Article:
Partnerships and Mission

For Roberta the careful documentation of textiles and events, is an ideal way to motivate and encourage partners and contributors to value what they have done and continue with their work.  An example of how partnerships have developed, has been the relationship Conflict Textiles has built – relating to the issue of refugees – is that with Tom Green from Platforma Festival and Counterpoints Arts.  Tom discovered Conflict Textiles via the online archive, attended an online seminar associated with the event Following the footsteps of the disappeared (2020) and then invited Conflict Textiles to be artist in residence for the Platforma6 Festival through an exhibition and film Suitcases: Telling Textile Travels /Maletas: Contando Viajes Textiles (2021). 

The core mission of Conflict Textiles remains the need to ensure that these important textiles are preserved, documented and exhibited, and that their messages are heard via 'textile language'. This is done to give encouragement, to spread and share the work, and to encourage others to value what it does. As noted, the textiles provide their creators, many of whom have been unable to provide their own oral testimony, with a voice and validity. A vital element of the value of the collection is in the interaction between the textiles; no piece is more valuable than another.  The pieces live together both physically and in the online archive. Conflict Textiles encourages those viewing the textiles to interact with them and see what it brings out in themselves.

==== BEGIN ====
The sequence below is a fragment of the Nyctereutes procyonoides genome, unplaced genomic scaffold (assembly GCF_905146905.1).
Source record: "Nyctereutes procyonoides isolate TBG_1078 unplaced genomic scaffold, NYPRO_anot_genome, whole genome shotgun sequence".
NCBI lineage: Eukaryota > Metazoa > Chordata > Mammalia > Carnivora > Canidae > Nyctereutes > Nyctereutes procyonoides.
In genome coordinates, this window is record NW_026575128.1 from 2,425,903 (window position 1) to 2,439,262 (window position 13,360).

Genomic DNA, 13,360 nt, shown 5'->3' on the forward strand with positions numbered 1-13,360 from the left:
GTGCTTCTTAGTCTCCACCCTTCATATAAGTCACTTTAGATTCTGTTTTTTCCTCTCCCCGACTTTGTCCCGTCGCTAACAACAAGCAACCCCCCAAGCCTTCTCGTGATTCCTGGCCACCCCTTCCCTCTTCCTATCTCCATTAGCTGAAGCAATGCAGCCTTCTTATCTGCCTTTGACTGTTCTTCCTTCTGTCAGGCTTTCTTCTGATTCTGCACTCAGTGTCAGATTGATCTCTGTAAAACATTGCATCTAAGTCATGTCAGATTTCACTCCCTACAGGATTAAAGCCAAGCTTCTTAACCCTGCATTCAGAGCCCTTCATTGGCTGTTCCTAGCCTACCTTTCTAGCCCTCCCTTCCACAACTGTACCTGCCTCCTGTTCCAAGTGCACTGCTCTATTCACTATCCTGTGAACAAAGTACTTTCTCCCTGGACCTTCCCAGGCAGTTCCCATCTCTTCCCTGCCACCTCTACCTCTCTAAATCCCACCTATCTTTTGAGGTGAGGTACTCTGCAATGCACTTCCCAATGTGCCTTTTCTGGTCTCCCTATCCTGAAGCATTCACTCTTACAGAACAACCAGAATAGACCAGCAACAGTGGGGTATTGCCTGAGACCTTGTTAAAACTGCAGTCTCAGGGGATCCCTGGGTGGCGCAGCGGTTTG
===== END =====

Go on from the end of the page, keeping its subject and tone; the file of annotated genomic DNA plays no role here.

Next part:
Conflict Textiles team, September 2022
Roberta Bacic, is a Chilean Human Rights advocate and researcher. Since 2007, Roberta has been the curator of the Conflict Textiles collection and has curated over 120 International exhibitions of arpilleras and associated events in museums, universities, art galleries, embassies and community spaces worldwide. In 2021 she was invited to become a CAIN Associate.
Breege Doherty, is the Assistant Curator of Conflict Textiles and is responsible for maintaining the online Archive.

Gillian Robinson, is a Conflict Textiles Associate and Advisor.

CAIN ( is an on-line Archive of resources related to the Northern Ireland conflict, peace process, and politics in the region. CAIN is part of the ARK ( research centre within Ulster University and Queen's University Belfast. CAIN is known and used internationally by academics, journalists, policy makers, students, and the general public.

CAIN Associate Programme 
The CAIN Associate Programme was established to showcase how CAIN has underpinned and supported the work of a range of scholars, journalists, community sector practitioners and others.  Each Associate was invited to give a seminar (due to COVID this became a webinar) and then produce a short paper to accompany the seminar.



CAIN contains information and source material on the conflict and politics in Northern Ireland.
CAIN is based within Ulster University.